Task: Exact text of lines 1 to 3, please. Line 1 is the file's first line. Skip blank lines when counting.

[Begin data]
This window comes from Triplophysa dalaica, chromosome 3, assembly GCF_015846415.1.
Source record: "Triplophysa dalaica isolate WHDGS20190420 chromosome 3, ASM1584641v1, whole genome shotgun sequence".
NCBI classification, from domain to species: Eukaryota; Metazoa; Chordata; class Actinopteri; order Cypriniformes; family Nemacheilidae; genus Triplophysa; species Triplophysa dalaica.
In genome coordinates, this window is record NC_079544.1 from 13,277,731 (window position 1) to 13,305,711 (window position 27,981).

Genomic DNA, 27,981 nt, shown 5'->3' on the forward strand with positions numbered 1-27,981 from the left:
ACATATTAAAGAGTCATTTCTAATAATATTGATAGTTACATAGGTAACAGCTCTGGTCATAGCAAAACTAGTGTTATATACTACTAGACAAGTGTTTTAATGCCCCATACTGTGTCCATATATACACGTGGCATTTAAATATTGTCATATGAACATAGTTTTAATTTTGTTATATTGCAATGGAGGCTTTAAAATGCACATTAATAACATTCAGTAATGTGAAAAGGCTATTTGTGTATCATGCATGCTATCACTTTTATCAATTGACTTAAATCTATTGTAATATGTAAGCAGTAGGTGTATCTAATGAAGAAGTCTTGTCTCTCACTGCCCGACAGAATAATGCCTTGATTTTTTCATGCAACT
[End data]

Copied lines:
This window comes from Triplophysa dalaica, chromosome 3, assembly GCF_015846415.1.
Source record: "Triplophysa dalaica isolate WHDGS20190420 chromosome 3, ASM1584641v1, whole genome shotgun sequence".
NCBI classification, from domain to species: Eukaryota; Metazoa; Chordata; class Actinopteri; order Cypriniformes; family Nemacheilidae; genus Triplophysa; species Triplophysa dalaica.